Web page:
Do You Really Need 10,000 Steps A Day?
“If you are in a bad mood, go for a walk. If you are in a really bad mood, go for another walk.” Hippocrates, the Father of Medicine
Hippocrates and many other ancient Greeks believed that walking outside in fresh air and sunshine was “the best medicine.” We believe it still is. Getting out in nature—or just out your front door—to walk can improve your health in ways we don’t understand. That’s why you don’t see treadmills or “cardio equipment” at Exercise Inc. You gain more benefit from walking outside.
But how much should you walk? Well, for some reason, the mantra is 10,000 steps a day. Many activity trackers come with 10,000 steps as the default goal, but there is no real scientific evidence this number is any better for you than 9,000 steps. In fact, if you’ve ever tried to reach the 10,000 steps-a-day goal, you probably found yourself falling short quite often, which meant you probably threw up your hands and quit.
The 10,000 steps-a-day mantra probably came from a pedometer sold in Japan in 1965 called “Manpo-kei,” which translates to “10,000 steps meter.” Also, the Japanese character for the number 10,000 looks like a man walking. Walking clubs promoting 10,000 steps a day were popular in Japan in the 1970s.
For most people, taking 10,000 steps a day is just not practical. The average American walks closer to 4,800 steps a day. Walking fewer than 5,000 steps a day is considered a sedentary lifestyle, which increases your risk of obesity, type 2 diabetes, cancer, cardiovascular disease, and early death.
But interestingly, a recent study of elderly women found that those who took about 4,400 steps a day had a lower risk of dying in the next several years than those who were more sedentary. The study followed 16,741 women for four years, who were on average 72 years old when they started the study. The participants were divided into four groups from least active to most active. Women in the group second from the bottom, who took about 4,400 steps a day, were 44% less likely to die in the next four years than women in the least active group who took 2,700 steps a day.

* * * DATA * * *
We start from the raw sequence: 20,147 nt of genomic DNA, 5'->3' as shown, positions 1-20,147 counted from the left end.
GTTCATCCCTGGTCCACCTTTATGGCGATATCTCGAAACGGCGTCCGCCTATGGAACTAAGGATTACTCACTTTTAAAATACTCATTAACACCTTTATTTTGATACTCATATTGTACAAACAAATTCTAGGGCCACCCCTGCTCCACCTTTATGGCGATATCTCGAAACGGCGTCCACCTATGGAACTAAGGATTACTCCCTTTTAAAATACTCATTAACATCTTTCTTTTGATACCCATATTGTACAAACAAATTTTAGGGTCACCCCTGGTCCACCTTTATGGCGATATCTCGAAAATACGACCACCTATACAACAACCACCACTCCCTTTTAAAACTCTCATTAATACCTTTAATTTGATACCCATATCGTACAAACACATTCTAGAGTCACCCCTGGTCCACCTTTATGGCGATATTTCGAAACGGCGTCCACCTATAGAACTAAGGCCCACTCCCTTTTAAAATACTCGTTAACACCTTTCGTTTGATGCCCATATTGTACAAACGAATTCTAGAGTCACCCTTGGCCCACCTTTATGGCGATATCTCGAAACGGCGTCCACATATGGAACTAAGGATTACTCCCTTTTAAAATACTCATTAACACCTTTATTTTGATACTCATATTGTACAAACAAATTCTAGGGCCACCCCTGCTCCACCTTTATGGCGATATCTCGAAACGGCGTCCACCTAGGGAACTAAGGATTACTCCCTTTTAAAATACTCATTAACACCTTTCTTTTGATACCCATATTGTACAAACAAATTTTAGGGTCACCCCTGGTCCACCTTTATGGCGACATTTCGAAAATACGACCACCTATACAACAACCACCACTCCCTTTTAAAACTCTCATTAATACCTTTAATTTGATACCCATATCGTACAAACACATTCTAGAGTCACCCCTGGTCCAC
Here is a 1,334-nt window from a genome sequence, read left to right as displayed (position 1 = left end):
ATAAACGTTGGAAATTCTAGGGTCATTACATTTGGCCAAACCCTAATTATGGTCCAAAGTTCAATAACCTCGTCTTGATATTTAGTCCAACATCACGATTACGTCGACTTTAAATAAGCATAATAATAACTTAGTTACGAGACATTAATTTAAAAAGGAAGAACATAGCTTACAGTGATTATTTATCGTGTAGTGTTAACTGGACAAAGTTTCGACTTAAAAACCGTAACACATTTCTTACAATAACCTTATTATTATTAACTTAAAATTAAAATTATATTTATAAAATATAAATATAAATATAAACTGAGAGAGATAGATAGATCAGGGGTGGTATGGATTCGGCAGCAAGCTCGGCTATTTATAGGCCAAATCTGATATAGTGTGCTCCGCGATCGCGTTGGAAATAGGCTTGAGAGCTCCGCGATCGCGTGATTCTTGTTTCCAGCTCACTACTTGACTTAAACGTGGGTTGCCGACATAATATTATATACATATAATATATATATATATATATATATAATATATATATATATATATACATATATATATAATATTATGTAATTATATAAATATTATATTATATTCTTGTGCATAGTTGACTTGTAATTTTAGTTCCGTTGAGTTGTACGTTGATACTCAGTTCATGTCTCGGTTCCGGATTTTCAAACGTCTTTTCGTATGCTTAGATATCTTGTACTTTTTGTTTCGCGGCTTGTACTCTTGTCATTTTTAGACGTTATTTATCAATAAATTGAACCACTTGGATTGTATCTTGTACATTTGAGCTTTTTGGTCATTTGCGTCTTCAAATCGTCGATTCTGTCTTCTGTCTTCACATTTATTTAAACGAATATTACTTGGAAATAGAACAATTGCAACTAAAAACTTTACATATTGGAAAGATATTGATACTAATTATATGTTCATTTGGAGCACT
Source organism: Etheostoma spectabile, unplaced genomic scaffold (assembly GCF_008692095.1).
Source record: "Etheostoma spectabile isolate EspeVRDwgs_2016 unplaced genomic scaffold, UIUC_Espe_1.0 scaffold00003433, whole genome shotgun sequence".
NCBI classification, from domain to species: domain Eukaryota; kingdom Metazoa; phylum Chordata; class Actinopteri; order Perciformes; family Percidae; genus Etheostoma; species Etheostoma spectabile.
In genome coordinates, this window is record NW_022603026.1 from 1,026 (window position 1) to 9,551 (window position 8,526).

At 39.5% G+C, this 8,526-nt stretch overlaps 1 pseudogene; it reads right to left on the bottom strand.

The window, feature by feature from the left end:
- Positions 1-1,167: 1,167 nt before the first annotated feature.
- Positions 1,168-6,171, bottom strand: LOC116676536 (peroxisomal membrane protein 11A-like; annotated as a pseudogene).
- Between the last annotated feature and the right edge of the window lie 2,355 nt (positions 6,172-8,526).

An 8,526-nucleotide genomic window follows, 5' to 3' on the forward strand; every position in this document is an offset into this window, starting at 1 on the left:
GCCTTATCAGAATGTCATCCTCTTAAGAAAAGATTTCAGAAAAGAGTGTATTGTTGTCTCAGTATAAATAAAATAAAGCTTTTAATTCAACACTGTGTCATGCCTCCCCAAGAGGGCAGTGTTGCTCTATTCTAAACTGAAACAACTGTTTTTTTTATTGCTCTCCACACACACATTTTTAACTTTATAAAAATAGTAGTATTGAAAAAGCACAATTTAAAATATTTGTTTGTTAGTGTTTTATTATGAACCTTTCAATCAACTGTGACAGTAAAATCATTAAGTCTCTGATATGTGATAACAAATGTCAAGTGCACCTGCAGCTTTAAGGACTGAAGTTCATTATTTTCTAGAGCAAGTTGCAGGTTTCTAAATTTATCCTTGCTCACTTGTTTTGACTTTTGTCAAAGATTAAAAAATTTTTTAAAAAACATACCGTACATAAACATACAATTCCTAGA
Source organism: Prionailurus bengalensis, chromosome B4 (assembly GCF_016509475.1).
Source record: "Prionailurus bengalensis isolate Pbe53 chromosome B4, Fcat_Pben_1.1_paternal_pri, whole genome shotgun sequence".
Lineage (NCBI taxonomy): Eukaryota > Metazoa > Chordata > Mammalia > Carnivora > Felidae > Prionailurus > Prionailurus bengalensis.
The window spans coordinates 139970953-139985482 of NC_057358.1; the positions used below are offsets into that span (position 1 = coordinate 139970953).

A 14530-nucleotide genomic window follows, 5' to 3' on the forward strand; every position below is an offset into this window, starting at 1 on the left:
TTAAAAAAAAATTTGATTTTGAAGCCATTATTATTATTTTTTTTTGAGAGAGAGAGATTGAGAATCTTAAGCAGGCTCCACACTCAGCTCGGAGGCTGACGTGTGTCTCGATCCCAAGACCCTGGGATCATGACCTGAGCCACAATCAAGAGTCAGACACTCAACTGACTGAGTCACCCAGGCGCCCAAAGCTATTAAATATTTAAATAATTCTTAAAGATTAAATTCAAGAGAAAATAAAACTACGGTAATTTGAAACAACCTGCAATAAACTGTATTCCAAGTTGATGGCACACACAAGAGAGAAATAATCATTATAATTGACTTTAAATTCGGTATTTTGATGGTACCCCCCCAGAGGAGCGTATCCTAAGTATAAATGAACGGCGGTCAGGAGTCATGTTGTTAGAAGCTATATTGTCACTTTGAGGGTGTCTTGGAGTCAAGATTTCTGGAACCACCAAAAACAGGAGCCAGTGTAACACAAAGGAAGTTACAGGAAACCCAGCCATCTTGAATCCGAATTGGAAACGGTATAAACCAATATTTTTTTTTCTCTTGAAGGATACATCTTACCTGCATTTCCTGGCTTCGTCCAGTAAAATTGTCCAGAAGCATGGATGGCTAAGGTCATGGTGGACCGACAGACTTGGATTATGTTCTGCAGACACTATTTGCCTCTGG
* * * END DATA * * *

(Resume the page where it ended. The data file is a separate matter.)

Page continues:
That study also found more steps per day progressively decreased mortality rates before leveling off at 7,500 steps a day. So, if you’re trying to walk enough steps to improve your health and live longer, 7,500 is enough. You really don’t need any more than that.
Walking speed made no difference. In other words, when two people took the same number of steps in a day, and one walked faster than the other, it didn’t really matter. What counted was the number of steps.
The fourth Habit in our Simple 9 program is Walk 30 Minutes or 7,500 steps a day. I originally wrote that because the American College of Sports Medicine states that pedometer step counts of 5,400 to 7,900 steps each day can satisfy the requirement of 30 minutes of moderate physical activity. Since pedometer step counts aren’t always accurate, I decided to go with a round number at the higher end of the count. Turns out my estimate was closely in line with the results of this research.
If your goal is to improve your health, and you are counting steps, go for 7,500 steps a day. Every little bit of extra movement counts. To reduce the harm of sitting all day, stand up every 30 minutes and move for at least one minute. Walk around your house, play with your kids, take the stairs and don’t drive to your mailbox. You’ll be surprised how quickly extra steps add up.
If you don’t want to count steps, set a goal of walking 30 minutes a day. If you can’t get in a continuous 30-minute walk, several intermittent walks of at least 10 minutes in duration over the course of a day are just as effective.
If fat loss is your goal, gradually increase your physical activity to 45 minutes a day or 10,000 steps. The best time to walk if you want to lose weight is immediately after a meal.
Let’s Get Moving,